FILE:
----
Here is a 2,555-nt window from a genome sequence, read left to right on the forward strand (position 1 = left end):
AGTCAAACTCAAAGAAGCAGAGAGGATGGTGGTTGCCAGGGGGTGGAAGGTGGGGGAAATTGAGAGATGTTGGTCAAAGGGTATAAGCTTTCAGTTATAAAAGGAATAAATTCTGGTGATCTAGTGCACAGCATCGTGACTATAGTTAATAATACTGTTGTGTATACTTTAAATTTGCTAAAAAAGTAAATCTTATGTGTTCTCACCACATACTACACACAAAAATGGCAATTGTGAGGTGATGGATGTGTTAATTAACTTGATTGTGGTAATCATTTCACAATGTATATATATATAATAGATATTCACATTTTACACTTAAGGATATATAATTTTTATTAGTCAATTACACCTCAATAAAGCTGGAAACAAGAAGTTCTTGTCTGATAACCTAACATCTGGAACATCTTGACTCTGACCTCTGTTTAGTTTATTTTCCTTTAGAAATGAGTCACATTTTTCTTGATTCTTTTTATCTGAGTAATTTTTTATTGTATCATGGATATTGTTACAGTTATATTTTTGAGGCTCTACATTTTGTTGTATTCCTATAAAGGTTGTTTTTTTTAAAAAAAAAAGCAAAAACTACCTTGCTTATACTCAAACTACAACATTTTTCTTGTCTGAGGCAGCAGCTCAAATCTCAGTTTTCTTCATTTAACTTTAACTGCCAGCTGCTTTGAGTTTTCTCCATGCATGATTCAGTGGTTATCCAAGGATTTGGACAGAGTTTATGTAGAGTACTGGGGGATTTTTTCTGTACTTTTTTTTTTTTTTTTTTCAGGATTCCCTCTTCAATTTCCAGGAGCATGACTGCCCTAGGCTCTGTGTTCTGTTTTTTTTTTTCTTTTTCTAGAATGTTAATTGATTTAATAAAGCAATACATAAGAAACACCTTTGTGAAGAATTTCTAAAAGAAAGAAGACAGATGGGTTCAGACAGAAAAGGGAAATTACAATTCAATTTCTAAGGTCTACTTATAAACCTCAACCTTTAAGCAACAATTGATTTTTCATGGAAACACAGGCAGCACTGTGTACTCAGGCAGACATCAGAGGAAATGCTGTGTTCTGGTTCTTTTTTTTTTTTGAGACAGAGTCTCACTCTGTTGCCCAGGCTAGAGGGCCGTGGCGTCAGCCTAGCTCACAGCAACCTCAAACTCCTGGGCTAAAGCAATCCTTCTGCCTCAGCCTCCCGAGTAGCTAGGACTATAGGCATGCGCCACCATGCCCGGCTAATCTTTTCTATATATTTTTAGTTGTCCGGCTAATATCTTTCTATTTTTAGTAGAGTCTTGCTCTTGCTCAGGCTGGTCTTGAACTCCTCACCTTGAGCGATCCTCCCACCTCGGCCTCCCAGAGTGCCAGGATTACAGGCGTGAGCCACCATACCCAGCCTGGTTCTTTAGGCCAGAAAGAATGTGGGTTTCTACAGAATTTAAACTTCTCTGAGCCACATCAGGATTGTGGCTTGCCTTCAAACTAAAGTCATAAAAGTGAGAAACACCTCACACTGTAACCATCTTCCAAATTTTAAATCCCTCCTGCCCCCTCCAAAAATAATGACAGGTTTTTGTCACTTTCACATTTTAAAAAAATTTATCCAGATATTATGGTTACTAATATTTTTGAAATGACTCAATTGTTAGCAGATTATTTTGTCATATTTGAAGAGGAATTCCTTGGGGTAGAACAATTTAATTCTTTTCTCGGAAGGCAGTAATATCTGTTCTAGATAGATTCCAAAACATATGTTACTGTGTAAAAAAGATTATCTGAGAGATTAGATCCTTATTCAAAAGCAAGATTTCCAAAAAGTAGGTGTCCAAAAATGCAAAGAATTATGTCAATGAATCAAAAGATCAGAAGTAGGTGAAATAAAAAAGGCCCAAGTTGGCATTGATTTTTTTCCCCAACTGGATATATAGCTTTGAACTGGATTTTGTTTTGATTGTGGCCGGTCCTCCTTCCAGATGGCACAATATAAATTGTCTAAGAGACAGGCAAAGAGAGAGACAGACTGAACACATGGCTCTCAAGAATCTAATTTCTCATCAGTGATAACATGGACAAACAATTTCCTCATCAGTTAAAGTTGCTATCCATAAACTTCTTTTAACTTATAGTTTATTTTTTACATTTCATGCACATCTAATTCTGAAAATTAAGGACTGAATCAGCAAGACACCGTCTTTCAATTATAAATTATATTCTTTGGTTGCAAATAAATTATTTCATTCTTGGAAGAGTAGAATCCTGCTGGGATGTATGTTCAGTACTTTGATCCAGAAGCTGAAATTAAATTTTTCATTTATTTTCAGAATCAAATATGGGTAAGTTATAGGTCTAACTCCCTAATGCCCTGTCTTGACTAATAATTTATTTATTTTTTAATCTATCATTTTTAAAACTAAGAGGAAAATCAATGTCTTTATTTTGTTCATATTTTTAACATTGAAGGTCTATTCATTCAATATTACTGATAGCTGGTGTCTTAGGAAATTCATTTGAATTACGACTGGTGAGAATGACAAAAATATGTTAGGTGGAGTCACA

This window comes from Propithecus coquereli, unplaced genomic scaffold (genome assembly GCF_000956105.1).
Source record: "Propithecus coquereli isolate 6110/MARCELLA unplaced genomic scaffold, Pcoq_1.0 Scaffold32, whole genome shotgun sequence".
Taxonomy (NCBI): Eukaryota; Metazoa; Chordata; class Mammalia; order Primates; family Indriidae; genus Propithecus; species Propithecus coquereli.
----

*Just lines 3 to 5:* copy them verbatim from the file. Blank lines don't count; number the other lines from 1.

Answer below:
This window comes from Propithecus coquereli, unplaced genomic scaffold (genome assembly GCF_000956105.1).
Source record: "Propithecus coquereli isolate 6110/MARCELLA unplaced genomic scaffold, Pcoq_1.0 Scaffold32, whole genome shotgun sequence".
Taxonomy (NCBI): Eukaryota; Metazoa; Chordata; class Mammalia; order Primates; family Indriidae; genus Propithecus; species Propithecus coquereli.